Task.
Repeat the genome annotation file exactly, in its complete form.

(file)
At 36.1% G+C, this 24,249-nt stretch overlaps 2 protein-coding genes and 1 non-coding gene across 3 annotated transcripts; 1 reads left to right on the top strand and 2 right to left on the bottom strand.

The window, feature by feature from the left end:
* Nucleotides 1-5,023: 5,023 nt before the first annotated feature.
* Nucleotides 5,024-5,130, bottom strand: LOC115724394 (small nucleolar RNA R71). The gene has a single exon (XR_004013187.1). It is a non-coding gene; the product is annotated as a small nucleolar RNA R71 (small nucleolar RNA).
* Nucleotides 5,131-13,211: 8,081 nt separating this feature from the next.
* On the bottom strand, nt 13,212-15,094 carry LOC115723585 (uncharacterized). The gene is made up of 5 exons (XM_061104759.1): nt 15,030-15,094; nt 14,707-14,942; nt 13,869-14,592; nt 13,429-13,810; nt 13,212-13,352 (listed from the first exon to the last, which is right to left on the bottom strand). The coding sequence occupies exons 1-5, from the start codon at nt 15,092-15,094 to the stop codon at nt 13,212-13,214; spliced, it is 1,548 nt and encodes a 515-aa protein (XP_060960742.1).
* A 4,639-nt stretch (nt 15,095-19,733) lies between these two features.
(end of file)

At 36.1% G+C, this 24,249-nt stretch overlaps 2 protein-coding genes and 1 non-coding gene across 3 annotated transcripts; 1 reads left to right on the top strand and 2 right to left on the bottom strand.

The window, feature by feature from the left end:
* Nucleotides 1-5,023: 5,023 nt before the first annotated feature.
* Nucleotides 5,024-5,130, bottom strand: LOC115724394 (small nucleolar RNA R71). The gene has a single exon (XR_004013187.1). It is a non-coding gene; the product is annotated as a small nucleolar RNA R71 (small nucleolar RNA).
* Nucleotides 5,131-13,211: 8,081 nt separating this feature from the next.
* On the bottom strand, nt 13,212-15,094 carry LOC115723585 (uncharacterized). The gene is made up of 5 exons (XM_061104759.1): nt 15,030-15,094; nt 14,707-14,942; nt 13,869-14,592; nt 13,429-13,810; nt 13,212-13,352 (listed from the first exon to the last, which is right to left on the bottom strand). The coding sequence occupies exons 1-5, from the start codon at nt 15,092-15,094 to the stop codon at nt 13,212-13,214; spliced, it is 1,548 nt and encodes a 515-aa protein (XP_060960742.1).
* A 4,639-nt stretch (nt 15,095-19,733) lies between these two features.